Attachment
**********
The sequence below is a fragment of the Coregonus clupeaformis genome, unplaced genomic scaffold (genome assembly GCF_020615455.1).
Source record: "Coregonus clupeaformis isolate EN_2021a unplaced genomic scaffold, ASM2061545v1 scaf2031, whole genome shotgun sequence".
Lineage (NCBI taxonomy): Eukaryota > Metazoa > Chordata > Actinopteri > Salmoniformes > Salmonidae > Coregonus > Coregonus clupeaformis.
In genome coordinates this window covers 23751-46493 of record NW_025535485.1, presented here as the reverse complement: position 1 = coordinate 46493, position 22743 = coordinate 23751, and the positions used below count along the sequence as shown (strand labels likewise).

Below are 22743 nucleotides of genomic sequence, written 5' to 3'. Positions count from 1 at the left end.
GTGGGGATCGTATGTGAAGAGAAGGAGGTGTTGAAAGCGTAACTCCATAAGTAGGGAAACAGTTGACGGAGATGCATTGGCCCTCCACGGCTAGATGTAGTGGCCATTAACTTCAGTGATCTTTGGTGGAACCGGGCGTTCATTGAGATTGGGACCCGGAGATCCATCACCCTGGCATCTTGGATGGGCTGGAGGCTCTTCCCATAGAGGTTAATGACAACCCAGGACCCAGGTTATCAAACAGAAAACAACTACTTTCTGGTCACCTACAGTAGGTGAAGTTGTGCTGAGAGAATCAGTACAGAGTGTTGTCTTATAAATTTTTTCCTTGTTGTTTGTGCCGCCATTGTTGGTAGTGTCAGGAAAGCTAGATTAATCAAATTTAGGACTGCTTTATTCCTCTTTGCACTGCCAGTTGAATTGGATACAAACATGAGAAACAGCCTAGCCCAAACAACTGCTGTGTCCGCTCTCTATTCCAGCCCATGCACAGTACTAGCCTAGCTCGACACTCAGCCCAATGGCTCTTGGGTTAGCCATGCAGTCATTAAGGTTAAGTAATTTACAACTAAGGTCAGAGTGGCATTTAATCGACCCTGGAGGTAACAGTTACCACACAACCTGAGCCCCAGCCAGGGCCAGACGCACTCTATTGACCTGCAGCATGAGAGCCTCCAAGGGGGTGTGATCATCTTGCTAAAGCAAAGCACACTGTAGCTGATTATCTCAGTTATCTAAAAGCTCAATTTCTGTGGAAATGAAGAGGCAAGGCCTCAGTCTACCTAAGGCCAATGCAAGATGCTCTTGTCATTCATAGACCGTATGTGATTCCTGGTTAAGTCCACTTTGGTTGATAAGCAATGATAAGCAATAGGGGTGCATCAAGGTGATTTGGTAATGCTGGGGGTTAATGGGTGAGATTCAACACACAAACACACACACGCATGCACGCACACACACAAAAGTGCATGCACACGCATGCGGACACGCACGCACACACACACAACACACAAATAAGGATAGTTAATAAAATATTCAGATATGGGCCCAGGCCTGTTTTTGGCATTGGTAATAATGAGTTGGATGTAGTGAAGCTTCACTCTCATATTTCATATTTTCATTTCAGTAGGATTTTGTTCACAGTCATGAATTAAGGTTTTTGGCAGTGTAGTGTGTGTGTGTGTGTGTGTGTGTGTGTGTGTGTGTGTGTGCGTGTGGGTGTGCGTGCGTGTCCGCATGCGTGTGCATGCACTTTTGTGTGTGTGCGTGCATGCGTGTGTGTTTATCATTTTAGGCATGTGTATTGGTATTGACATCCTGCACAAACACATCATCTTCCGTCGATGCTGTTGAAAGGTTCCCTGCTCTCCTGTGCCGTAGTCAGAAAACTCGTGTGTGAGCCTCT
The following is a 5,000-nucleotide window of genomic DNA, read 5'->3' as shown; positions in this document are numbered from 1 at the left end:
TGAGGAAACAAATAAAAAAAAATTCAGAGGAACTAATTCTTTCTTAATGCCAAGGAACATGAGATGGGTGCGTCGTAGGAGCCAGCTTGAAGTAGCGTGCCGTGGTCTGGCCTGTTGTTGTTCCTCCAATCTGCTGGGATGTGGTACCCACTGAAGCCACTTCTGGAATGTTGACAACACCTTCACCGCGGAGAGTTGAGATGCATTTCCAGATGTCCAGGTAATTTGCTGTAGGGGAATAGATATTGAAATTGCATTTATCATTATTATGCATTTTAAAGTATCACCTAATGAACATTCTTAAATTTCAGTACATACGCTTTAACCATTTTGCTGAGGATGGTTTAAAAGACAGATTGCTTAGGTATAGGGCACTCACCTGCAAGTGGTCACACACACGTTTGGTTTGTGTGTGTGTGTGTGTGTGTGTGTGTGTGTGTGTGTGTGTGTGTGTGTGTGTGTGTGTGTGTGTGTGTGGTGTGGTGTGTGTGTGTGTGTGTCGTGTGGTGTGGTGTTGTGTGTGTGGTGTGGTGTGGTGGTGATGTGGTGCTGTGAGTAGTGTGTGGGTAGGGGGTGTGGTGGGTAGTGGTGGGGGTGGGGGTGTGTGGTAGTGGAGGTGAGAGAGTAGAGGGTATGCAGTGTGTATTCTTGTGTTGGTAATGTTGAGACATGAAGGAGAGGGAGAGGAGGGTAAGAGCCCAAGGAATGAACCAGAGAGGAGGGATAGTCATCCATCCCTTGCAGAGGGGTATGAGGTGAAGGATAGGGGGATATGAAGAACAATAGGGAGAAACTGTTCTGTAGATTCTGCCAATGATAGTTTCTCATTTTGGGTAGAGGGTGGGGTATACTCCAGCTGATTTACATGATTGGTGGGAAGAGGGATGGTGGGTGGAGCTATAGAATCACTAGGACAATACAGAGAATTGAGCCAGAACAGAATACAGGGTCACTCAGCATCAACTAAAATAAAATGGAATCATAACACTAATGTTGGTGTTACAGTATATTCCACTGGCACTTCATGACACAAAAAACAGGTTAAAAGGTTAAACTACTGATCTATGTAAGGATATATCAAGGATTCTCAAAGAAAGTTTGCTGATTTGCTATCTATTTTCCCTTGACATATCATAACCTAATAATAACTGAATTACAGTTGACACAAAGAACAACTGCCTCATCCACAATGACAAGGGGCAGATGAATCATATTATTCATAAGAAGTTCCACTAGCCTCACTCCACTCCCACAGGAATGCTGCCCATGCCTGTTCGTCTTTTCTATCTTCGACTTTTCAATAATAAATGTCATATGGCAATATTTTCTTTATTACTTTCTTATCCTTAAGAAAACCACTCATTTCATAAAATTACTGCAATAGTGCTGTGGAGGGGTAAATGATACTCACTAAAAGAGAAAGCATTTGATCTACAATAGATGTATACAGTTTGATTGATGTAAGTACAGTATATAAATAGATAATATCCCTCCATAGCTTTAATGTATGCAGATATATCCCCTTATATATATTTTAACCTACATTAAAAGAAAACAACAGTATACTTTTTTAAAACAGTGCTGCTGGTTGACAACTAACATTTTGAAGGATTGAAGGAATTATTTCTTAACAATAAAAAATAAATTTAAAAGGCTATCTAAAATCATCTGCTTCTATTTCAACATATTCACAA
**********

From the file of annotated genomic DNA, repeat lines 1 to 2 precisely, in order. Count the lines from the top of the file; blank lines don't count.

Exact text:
The sequence below is a fragment of the Coregonus clupeaformis genome, unplaced genomic scaffold (genome assembly GCF_020615455.1).
Source record: "Coregonus clupeaformis isolate EN_2021a unplaced genomic scaffold, ASM2061545v1 scaf2031, whole genome shotgun sequence".